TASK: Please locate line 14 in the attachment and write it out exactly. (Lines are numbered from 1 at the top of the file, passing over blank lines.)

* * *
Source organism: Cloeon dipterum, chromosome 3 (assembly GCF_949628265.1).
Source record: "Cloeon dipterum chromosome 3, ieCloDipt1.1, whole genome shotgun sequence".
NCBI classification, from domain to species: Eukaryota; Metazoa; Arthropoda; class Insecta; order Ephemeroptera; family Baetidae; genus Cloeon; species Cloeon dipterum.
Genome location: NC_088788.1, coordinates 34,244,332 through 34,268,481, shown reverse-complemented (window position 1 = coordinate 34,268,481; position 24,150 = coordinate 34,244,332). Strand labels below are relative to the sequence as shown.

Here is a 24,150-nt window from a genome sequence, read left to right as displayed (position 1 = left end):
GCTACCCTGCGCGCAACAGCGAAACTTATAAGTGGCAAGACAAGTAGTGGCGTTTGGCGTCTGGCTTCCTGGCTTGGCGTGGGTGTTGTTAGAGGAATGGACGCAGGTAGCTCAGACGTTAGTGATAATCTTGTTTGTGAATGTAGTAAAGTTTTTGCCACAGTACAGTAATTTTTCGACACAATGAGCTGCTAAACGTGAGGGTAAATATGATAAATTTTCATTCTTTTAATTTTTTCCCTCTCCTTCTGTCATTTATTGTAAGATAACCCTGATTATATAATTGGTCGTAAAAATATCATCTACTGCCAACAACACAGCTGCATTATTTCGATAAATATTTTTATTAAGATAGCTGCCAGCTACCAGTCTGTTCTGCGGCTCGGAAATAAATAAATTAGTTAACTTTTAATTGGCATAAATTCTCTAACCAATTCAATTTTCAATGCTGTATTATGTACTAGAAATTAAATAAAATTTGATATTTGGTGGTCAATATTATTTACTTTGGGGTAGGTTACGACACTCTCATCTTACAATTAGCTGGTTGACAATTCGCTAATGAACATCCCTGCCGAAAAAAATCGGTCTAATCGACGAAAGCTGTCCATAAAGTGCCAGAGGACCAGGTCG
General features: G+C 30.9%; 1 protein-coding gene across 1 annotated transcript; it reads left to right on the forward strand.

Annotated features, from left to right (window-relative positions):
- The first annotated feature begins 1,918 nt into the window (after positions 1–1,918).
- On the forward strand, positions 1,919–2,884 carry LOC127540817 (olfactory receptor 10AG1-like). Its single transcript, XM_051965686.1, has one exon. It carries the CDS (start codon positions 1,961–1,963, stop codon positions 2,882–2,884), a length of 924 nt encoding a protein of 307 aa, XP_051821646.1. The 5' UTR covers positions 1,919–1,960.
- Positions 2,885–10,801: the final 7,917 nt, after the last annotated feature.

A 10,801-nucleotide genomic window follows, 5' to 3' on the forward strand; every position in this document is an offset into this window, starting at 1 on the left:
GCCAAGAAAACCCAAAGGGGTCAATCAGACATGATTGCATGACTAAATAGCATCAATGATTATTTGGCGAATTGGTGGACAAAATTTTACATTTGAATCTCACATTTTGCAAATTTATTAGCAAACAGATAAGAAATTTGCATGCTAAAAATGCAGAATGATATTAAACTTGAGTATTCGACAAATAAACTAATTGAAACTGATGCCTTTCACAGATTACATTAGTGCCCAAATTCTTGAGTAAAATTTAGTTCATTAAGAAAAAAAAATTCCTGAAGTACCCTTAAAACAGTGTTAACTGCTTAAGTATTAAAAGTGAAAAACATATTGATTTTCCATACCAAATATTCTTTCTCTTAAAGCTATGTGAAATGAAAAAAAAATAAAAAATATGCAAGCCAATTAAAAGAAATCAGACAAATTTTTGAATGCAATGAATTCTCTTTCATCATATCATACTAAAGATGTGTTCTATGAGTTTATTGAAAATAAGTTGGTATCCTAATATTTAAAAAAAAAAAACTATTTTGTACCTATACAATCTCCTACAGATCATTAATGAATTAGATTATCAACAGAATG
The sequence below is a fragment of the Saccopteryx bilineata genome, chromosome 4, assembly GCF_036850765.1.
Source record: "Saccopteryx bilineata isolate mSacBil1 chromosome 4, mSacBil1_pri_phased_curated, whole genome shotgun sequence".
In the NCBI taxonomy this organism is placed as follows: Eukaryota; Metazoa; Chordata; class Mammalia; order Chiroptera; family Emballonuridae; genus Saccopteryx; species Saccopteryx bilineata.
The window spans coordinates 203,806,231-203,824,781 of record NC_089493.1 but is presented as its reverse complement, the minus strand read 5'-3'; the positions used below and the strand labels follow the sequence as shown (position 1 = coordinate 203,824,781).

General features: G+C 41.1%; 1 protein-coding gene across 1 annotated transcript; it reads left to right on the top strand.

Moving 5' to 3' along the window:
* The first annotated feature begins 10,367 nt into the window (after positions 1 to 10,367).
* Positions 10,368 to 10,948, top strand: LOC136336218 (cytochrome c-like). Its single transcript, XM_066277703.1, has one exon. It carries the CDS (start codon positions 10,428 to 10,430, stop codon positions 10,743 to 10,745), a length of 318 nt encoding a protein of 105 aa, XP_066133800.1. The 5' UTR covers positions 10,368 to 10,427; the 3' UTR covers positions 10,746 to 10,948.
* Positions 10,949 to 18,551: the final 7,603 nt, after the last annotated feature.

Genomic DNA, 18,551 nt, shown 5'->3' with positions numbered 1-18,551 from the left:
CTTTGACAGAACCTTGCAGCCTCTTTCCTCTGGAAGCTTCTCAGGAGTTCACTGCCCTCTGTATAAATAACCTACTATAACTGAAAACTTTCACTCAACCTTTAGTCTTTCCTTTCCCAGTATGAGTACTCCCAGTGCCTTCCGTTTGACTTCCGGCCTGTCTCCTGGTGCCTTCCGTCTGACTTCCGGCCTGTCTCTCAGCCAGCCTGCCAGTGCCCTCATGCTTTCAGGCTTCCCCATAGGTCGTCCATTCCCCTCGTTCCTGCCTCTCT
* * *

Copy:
The sequence below is a fragment of the Saccopteryx bilineata genome, chromosome 4, assembly GCF_036850765.1.